“When I want something, I go for it,” says Finna Huang. “I’m not afraid to work hard. I will pursue a goal relentlessly and I don’t give up until I have achieved it. You could say that I am an ‘alpha woman’.
“I have always been passionate about entrepreneurship and I’m a very business-oriented person. I am very much a perfectionist, which some people see as me being a demanding person, but in actual fact is more of a fierce determination to succeed. I like the people I work with to share the same drive and I constantly try to motivate and push my people beyond their limits and make them be the best they can. I feel that I’m empowering them to become a better version of themselves. At the same time, I believe in taking good care of my people and I reward them well for successes.”
Born in Surabaya in 1976, Finna went on to study in Singapore and United States, gaining a Bachelor’s degree in Business Administration at Babson College in Massachusetts, where she graduated with Magna Cum Laude honours. This show of excellence was demonstrated further when she then completed her MBA at Boston University, again with honours, at the age of 21. Finna says that she is the youngest graduate ever to complete BU’s MBA programme.
Finna is the eldest of the two daughters of Harry Susilo, founder of the Sekar Group and the Harry Susilo Institute for Ethics in the Global Economy. Sekar is primarily in the food business, particularly seafood, aquaculture and agriculture, though the group’s portfolio also extends to mining, property and tourism. Sekar through its subsidiary Pangan Lestari also has one of the most extensive logistic networks in Indonesia. Sekar’s Finna brand needs little introduction to most Indonesians. This iconic Indonesian brand is named after Finna herself. The Finna brand’s products include crackers, chips, seasoning, chili and tomato sauces, cooking sauces and traditional sambals.
“I feel it’s such a privilege to have a lot of our products named after me,” says Finna, “especially as they are known as pioneering and adventurous and set the industry benchmarking standards. I feel this represents both myself and my father, the company founder. “I admire my father for his discipline and perseverance. He set me the right example and I followed it. A determined, hardworking and charismatic individual, he has a lot of vision. He always looks forward and is never stuck dwelling on the past. Continually ahead of the curve and creative, he is the person I shaped myself after as an entrepreneur.”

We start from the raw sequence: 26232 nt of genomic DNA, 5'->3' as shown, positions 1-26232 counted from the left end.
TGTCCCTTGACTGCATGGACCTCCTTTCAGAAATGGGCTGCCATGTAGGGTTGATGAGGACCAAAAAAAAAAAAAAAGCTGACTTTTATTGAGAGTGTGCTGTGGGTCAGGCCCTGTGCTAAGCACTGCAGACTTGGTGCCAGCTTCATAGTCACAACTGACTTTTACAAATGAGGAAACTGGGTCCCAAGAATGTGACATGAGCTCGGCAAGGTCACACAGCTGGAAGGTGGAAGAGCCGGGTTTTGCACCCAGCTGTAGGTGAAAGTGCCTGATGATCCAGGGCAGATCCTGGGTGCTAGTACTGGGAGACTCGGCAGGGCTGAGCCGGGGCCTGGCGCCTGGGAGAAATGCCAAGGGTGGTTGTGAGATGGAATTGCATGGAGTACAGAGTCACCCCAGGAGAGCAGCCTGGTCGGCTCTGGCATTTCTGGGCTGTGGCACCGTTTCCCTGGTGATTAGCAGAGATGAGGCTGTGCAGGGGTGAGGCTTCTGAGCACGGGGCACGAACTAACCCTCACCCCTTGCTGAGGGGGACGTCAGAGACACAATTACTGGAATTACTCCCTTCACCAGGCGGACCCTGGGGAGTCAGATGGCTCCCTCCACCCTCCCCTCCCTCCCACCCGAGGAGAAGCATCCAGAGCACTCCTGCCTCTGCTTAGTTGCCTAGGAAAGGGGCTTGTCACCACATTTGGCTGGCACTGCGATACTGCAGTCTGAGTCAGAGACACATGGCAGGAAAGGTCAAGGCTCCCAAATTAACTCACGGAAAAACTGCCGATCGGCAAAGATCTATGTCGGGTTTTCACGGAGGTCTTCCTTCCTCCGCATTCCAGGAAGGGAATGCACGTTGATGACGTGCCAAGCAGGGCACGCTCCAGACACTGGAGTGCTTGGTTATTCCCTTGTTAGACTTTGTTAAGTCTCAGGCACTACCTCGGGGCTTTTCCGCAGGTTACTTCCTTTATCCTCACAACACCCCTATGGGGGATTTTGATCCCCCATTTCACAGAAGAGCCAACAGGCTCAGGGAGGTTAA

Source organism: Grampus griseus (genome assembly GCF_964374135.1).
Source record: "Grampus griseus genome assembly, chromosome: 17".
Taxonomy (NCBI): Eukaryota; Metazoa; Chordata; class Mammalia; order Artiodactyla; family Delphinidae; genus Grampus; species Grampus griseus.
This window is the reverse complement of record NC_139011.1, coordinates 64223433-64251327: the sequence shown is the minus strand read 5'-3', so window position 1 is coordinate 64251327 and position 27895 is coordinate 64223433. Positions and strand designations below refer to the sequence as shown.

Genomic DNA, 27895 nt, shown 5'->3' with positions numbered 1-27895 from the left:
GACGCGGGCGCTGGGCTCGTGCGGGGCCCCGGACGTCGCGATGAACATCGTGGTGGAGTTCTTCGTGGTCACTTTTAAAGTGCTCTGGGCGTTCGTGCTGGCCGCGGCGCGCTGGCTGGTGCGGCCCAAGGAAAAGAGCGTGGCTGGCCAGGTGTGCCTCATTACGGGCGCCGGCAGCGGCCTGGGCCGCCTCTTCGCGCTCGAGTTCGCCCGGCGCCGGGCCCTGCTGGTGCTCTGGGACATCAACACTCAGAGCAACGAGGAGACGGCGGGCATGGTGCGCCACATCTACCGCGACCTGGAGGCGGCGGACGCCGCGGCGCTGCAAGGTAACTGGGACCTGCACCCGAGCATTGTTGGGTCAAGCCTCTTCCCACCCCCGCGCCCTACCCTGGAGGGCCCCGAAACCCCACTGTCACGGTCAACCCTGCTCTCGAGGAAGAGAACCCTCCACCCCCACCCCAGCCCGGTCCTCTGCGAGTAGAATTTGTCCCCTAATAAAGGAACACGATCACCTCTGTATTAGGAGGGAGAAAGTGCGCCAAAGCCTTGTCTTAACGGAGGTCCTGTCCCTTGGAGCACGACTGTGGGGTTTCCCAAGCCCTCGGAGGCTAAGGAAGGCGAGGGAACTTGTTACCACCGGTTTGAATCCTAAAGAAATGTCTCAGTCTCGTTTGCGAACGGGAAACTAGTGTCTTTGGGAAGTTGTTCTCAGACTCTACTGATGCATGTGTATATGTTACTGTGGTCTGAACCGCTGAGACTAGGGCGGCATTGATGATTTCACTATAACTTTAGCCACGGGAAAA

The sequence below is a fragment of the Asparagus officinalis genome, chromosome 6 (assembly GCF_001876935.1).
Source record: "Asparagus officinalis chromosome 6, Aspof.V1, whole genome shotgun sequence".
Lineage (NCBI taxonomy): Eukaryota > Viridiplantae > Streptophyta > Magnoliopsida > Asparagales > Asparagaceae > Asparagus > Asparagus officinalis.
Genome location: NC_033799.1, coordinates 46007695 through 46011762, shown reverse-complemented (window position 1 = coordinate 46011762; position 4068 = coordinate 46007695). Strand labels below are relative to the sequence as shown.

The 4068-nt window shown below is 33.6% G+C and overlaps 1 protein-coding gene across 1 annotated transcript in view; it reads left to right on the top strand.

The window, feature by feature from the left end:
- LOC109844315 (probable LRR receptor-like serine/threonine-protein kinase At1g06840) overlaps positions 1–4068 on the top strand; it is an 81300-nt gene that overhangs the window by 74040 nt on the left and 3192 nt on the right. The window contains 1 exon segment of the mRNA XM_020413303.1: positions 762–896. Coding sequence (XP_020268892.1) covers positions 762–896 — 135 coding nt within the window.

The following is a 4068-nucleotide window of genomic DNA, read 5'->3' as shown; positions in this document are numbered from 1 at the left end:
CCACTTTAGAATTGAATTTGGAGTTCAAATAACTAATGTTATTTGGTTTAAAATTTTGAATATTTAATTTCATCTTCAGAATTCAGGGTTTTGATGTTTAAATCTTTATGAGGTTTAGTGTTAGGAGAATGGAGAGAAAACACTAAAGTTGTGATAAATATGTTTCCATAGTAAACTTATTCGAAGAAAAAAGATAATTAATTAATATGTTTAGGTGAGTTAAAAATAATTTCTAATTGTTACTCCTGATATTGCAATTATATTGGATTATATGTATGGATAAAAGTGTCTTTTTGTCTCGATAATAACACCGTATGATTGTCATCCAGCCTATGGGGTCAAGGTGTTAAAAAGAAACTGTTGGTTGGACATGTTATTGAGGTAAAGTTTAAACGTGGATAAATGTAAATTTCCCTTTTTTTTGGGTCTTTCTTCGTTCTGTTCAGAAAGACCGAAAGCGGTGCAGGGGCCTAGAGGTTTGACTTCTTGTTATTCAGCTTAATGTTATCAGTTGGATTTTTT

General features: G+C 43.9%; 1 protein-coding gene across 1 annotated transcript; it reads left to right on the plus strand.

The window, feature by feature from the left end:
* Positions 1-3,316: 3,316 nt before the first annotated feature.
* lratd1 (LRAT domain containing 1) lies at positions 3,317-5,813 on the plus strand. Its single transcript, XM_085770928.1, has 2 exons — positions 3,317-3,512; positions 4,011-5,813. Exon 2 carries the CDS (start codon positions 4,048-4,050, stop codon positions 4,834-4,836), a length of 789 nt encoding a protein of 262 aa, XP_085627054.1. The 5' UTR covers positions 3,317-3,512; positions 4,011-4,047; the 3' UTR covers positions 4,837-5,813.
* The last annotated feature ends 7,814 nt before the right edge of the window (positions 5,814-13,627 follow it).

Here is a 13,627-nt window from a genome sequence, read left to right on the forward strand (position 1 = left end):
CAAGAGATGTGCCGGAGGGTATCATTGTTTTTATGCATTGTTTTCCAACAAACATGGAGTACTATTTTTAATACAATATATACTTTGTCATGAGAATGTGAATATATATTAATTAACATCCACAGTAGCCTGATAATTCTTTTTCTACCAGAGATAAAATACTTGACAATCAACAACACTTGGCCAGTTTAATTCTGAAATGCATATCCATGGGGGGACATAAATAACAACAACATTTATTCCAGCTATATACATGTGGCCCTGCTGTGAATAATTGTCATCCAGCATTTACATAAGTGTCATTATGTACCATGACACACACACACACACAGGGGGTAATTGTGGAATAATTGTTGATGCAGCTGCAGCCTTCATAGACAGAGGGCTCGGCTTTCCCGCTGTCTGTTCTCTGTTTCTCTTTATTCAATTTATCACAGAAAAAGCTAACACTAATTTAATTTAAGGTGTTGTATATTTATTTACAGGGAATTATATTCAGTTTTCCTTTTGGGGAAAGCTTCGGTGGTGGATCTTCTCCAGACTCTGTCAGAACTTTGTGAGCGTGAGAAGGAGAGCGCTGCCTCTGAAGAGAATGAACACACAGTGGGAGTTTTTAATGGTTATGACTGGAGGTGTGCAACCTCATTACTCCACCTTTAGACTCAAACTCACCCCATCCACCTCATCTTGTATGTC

Harry Susilo founded Sekar to support the family when his father suffered a stroke leaving him the sole breadwinner at a relatively young age. The eldest of 12 children, he sponsored the education and marriages of each of his siblings while growing the business from buying and selling small fish in Sidoarjo into a multinational conglomerate.
In 2016, Sekar reached its milestone 50th year, an achievement widely recognised as exceptional by numerous global organisations. The group now has around 20,000 employees and through its work with fishermen and farmers’ cooperatives and incentives within the communities around its operational bases, Sekar has improved the livelihoods of an estimated 300,000 to 500,000 people.
Finna is the President Commissioner of Sekar Bumi, the group’s frozen food division, whose brands include Bumifood, Mitraku and SKB. Finna explains, “With Sekar Bumi, we pioneered frozen shrimp and other seafood production in Indonesia. We now have a wide range of high quality products including fish ball and tofu, breaded shrimp, wonton, spring rolls and frogs’ legs. We hold FDA Green Ticket and BAP 2-star certification, allowing us to supply retail customers directly in the United States such as Wal-Mart and Sysco.”
Finna remains in buoyant mood over future prospects adding, “Sekar Bumi’s recent rights issue strengthens the company’s ambitions for greater integration
of the business providing a strong competitive edge. A key philosophy of the group has been ‘integration before expansion’, we control as much of the supply and distribution chain as possible to limit the risks of uncontrollable outside influences. We are well on track with this at SKB.”